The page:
Tuning Out the Noise to Keep the Profits Rolling
February 6, 2017, 1:26 pm
It was a little over a week ago when the Dow cracked its 20,000 milestone and the S&P 500 traded above 2,300 for the first time ever, but the strength was short lived as the indices were overdue for a bit of profit-taking.
But profit-taking wasn’t the only thing that sent the market lower. Another catalyst for the selling was President Trump’s executive order that blocked immigrants from seven foreign countries from entering the United States. While the order itself won’t have much (if any) impact on the economy and market over the longer term, the media ran with the story and found ways to connect them anyway. And given that the indices were already oversold in the short term, it led to some anxiety and a reason for some investors to ring the register on stocks that had rallied the last couple of months.
However, that selling needs to be put into perspective. Yes, the S&P 500 experienced a four-day losing streak January 26 through January 31, but the index was only down 0.85% from its all-time closing high. In addition, the Dow and NASDAQ ended last week at new highs with the S&P not far behind. That shows the resilience of the bulls, as not even a flurry of executive orders – which the media deemed as very negative – was able to significantly bring down stocks.
One reason the bulls and the market have been so resilient in the face of growing concern over what will happen under the new administration is the underlying fundamentals. You may not know it from reading the headlines, but we’re actually in the heart of the fourth-quarter earnings season. The financial media continues to focus its attention on D.C. rather than Wall Street, so it has failed to focus on the fact that the season has so far turned out better than expected. Companies are beating expectations, which in turn helps improve the valuation metrics used by analysts, and as I’ve talked about many times in the past, improving earnings will be the catalyst that drives stocks higher over the long term.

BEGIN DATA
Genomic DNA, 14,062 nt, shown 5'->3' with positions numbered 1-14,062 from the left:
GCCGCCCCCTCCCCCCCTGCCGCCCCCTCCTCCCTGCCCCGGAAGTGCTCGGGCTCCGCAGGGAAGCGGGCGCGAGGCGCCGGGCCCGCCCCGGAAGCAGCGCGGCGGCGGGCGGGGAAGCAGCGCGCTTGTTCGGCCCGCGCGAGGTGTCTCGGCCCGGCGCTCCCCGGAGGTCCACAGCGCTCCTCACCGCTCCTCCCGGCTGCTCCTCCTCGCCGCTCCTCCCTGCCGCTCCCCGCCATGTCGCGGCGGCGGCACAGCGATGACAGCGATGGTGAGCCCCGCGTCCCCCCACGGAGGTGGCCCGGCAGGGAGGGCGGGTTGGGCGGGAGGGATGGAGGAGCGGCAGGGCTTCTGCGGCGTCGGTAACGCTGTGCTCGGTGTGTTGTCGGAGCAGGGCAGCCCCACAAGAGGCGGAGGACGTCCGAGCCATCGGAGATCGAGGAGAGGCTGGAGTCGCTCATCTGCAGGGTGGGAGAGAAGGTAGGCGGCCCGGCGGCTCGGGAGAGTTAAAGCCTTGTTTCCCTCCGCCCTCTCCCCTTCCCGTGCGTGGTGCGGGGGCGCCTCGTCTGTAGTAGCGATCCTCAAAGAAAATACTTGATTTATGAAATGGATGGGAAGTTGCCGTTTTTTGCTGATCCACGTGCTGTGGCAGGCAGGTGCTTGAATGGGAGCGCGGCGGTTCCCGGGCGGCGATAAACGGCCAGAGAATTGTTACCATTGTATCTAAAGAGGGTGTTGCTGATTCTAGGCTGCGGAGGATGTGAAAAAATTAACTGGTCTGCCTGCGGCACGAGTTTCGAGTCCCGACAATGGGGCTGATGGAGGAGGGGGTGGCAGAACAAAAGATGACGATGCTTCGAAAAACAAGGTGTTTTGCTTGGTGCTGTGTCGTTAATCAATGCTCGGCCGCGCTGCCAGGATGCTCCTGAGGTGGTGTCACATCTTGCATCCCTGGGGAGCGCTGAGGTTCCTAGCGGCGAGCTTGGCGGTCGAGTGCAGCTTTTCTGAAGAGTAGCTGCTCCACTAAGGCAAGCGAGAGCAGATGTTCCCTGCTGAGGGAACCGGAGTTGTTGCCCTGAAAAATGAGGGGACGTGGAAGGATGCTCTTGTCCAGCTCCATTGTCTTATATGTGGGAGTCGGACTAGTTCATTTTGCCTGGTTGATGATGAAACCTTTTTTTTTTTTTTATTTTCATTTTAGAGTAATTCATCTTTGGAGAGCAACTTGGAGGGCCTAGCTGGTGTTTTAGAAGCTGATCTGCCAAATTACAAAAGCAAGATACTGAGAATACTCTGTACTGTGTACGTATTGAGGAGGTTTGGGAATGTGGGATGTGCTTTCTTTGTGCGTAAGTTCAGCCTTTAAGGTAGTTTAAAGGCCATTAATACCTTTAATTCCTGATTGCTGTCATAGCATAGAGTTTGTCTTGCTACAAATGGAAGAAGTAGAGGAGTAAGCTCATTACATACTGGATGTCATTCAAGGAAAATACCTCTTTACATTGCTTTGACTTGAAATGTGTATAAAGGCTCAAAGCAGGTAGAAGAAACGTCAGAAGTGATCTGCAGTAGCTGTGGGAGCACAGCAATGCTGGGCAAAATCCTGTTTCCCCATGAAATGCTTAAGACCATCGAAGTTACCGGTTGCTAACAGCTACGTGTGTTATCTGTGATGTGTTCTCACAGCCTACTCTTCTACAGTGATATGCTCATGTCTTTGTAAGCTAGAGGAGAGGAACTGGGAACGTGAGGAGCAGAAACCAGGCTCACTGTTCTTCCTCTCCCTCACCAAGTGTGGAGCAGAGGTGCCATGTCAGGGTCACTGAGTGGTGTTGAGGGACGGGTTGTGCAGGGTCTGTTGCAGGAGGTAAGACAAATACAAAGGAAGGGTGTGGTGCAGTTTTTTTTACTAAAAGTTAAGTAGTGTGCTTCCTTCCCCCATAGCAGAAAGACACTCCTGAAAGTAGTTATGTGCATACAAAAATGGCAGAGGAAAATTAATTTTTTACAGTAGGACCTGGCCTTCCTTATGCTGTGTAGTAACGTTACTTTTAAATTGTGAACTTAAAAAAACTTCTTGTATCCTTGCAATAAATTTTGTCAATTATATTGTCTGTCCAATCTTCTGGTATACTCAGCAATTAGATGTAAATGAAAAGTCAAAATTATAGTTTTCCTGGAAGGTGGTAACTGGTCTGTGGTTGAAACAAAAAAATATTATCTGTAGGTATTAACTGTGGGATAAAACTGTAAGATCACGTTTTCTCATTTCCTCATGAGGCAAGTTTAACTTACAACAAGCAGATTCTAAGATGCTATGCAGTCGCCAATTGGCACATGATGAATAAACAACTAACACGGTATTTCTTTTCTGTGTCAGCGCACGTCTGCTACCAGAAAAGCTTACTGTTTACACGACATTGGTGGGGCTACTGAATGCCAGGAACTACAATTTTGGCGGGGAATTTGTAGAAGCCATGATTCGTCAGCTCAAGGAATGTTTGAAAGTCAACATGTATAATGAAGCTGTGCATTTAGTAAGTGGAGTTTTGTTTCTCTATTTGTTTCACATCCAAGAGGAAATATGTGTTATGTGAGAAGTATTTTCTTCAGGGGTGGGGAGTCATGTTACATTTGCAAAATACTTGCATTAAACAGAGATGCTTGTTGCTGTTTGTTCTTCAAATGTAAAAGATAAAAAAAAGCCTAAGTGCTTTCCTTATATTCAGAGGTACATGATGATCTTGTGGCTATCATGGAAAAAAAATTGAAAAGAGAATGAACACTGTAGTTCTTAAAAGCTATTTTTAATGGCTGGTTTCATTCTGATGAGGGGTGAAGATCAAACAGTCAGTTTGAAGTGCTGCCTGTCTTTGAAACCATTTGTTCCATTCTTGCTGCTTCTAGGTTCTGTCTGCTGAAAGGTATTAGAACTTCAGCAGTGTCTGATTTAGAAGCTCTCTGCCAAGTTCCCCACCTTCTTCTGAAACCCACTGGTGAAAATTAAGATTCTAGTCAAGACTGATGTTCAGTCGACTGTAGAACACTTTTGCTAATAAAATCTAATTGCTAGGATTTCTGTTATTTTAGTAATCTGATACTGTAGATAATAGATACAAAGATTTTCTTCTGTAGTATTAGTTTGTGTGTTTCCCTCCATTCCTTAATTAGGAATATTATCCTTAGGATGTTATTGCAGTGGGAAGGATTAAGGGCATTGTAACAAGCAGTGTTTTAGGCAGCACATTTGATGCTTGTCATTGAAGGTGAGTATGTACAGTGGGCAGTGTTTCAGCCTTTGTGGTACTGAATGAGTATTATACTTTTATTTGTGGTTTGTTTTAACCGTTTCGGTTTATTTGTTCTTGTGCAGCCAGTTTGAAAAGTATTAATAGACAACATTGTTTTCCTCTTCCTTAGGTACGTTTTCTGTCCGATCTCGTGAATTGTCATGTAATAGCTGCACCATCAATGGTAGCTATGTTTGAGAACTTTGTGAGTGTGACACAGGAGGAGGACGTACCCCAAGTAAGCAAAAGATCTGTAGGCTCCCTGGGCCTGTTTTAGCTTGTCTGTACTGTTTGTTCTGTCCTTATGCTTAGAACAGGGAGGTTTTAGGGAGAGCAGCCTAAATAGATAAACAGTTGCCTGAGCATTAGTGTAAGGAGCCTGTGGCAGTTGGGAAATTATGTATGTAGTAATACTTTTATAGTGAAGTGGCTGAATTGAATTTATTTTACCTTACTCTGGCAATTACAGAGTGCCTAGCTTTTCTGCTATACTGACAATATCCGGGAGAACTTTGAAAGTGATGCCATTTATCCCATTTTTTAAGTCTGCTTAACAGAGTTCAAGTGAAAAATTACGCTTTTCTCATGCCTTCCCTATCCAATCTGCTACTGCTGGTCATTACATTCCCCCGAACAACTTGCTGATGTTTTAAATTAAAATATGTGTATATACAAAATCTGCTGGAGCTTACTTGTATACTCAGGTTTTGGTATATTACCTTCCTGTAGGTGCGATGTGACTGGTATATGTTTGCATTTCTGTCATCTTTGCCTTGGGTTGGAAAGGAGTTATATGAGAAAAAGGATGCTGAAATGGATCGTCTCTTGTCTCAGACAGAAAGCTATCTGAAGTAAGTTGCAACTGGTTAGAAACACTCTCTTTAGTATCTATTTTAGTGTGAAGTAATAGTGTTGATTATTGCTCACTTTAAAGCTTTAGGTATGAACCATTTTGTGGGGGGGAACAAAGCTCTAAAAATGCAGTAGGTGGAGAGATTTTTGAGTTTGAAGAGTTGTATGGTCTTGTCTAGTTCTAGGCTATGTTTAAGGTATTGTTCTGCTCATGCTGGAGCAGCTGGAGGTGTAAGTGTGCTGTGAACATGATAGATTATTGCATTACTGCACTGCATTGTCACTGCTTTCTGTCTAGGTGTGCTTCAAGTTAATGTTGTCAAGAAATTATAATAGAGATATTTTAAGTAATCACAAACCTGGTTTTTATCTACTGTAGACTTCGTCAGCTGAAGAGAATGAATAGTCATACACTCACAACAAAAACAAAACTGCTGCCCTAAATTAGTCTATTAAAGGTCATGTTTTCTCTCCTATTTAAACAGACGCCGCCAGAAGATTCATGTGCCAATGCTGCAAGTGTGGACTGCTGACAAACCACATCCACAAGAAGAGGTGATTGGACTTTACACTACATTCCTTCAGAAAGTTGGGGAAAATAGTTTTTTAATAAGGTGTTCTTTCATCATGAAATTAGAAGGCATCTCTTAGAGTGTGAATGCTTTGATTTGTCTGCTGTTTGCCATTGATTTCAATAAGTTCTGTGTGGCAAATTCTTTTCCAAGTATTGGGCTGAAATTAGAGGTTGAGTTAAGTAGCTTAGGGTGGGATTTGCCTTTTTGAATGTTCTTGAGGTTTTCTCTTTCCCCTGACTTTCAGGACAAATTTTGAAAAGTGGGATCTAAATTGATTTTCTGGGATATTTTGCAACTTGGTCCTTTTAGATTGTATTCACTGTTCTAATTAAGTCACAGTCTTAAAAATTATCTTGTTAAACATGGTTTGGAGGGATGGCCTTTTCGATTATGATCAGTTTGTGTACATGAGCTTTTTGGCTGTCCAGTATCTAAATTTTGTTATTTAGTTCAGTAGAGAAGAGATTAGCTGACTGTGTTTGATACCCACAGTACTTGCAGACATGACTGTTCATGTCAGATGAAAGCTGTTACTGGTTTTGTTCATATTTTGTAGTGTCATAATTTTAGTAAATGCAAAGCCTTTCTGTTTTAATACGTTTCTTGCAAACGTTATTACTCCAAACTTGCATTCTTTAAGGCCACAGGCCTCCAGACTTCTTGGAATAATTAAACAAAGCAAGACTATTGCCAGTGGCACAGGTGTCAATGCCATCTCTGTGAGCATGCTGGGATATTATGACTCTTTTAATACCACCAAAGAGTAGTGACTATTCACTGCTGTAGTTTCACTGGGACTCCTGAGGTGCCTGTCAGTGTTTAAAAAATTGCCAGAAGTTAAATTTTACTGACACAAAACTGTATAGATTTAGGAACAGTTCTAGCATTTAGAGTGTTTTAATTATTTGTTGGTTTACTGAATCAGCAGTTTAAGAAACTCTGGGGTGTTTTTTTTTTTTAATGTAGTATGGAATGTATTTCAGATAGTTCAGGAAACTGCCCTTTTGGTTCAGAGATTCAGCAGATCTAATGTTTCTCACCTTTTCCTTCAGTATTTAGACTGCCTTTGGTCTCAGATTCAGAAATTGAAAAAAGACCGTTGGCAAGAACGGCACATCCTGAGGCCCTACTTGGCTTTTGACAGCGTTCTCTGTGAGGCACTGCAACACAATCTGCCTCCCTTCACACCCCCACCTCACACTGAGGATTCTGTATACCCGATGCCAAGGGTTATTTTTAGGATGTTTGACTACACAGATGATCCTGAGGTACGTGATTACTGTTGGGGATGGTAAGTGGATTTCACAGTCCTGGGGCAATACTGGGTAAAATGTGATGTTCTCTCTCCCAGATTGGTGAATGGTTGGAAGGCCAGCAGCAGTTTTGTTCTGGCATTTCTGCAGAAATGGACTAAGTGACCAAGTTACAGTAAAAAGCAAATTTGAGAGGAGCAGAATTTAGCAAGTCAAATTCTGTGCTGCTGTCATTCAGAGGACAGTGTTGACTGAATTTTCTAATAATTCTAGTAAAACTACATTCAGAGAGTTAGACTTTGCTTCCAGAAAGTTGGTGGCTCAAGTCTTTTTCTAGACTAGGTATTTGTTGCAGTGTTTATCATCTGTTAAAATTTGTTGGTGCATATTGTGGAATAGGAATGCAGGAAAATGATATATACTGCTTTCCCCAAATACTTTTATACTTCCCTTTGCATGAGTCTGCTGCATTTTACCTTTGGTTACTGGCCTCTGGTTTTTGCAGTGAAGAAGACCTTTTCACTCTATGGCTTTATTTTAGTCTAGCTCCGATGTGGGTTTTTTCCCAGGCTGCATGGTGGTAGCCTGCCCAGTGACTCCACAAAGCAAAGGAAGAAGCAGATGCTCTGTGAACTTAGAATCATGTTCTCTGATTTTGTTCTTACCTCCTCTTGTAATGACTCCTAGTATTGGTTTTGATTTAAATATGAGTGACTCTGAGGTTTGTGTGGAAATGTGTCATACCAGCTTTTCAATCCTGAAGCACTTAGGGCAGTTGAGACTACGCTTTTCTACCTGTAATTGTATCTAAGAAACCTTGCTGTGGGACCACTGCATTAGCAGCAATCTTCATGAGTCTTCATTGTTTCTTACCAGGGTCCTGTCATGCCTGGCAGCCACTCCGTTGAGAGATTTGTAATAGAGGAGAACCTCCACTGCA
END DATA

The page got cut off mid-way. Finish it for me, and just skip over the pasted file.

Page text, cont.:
This just goes to show that it can be difficult to tune out the noise and focus on what’s really driving the market, especially when there’s a lot of unpredictability coming out of the White House. But there are ways for investors to manage the ups and downs.
First, it’s imperative that we don’t react to news bombs when they explode as this leads to emotional decision making and overreactions in stock prices. It is much better to let the smoke clear and see what appears in the aftermath. Odds are that there will be nothing new behind the smoke – once again, it was just the media and investors panicking. But if we let ourselves get caught up in the noise, we’ll find ourselves investing without a strategy or edge. Without those, we have very little chance of making money.
Instead, it’s best to use the market’s overreactions to our advantage by buying on the short-term dips and selling into strength. The S&P 500 has been trading in a narrow range recently and is currently at the same level it sat at in mid-December, but there’s no question that underlying stocks and sectors are on the move. That’s a great place to start when looking for your next buying opportunity.